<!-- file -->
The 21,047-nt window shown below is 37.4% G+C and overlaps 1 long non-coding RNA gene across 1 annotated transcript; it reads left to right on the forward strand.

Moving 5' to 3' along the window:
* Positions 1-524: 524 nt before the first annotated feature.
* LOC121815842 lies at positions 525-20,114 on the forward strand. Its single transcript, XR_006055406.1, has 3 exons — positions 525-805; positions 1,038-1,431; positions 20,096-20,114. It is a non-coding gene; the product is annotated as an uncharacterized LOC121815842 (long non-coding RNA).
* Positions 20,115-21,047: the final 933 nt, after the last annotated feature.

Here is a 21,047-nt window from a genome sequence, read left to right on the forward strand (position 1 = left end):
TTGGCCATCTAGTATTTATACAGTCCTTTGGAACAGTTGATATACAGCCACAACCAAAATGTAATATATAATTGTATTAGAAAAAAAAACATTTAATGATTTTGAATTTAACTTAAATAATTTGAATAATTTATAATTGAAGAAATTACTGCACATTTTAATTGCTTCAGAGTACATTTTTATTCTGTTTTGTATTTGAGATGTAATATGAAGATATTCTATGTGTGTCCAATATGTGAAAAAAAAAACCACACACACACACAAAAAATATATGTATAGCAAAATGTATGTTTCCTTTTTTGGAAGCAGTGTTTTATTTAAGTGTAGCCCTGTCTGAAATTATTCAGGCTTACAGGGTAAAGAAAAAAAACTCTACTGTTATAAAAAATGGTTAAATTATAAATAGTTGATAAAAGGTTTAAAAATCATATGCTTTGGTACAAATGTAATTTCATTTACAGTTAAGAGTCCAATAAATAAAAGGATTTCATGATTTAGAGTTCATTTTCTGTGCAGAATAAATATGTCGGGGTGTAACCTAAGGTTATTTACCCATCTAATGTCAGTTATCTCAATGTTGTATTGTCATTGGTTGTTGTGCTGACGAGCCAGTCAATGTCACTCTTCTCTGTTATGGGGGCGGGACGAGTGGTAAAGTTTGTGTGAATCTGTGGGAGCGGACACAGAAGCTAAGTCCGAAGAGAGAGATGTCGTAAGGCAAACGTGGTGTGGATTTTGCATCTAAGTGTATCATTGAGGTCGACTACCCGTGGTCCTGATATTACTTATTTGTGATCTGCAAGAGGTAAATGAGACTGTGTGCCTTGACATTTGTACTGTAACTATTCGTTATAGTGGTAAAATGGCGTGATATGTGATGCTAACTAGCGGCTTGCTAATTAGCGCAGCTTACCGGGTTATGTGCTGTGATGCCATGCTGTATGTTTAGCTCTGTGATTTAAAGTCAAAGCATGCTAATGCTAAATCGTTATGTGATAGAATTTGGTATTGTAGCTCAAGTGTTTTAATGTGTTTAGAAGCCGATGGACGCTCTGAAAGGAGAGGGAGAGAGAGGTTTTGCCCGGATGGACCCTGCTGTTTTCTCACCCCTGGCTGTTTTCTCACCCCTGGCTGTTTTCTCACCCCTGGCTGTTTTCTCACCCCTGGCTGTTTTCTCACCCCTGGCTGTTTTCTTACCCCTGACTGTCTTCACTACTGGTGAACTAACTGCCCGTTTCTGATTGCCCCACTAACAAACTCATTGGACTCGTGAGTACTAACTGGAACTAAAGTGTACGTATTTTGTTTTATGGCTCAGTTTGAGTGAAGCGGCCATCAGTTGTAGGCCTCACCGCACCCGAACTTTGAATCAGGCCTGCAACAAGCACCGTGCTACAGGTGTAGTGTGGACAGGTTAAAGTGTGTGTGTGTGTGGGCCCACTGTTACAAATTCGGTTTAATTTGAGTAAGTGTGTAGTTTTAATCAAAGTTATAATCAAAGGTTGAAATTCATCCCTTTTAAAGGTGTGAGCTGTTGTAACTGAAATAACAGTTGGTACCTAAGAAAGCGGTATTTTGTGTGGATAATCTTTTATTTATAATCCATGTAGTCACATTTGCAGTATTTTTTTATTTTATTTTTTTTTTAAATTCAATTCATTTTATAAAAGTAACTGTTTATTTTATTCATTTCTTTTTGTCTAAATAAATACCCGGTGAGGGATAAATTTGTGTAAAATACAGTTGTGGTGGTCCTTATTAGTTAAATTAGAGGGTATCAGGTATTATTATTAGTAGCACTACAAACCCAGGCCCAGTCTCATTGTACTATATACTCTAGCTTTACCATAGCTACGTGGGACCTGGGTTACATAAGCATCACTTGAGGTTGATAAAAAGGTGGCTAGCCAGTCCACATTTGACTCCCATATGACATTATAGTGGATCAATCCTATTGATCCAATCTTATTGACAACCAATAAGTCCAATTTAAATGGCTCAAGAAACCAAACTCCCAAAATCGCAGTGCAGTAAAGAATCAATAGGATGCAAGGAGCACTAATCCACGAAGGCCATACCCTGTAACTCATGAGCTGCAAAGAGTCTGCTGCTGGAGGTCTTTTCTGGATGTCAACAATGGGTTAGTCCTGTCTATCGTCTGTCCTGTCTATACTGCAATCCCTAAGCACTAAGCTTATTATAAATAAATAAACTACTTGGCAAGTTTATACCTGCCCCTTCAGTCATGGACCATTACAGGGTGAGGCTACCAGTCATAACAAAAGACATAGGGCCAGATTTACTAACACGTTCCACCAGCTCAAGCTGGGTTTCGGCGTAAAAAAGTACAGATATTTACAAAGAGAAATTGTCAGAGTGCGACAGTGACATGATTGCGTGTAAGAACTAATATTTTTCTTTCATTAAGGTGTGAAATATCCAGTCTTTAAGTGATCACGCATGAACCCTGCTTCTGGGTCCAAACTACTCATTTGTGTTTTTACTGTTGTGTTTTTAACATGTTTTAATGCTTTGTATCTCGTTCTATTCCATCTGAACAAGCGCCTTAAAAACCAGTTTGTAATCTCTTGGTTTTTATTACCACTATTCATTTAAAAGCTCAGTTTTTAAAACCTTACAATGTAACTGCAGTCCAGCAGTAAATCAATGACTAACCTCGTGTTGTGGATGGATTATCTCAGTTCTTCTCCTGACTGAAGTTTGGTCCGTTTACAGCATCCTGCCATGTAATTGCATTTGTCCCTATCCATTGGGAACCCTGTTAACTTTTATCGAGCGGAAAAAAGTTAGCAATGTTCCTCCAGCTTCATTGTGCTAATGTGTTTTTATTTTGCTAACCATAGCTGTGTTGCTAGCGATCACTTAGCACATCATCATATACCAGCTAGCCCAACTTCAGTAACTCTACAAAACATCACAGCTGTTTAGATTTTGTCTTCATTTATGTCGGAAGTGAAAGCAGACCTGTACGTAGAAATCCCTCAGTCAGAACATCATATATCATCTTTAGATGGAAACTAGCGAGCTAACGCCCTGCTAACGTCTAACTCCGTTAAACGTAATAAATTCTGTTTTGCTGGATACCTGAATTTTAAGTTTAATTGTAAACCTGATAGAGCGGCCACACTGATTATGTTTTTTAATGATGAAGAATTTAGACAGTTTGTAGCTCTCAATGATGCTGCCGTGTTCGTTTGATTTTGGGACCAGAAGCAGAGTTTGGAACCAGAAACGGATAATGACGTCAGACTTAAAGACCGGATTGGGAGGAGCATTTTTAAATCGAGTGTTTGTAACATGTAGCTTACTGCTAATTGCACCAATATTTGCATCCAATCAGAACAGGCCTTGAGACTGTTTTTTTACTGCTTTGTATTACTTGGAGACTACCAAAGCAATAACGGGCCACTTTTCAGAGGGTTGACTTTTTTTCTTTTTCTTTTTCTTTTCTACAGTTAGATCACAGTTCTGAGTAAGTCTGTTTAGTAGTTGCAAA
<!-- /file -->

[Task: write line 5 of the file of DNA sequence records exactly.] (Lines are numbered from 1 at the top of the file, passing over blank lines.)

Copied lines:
* Positions 20,115-21,047: the final 933 nt, after the last annotated feature.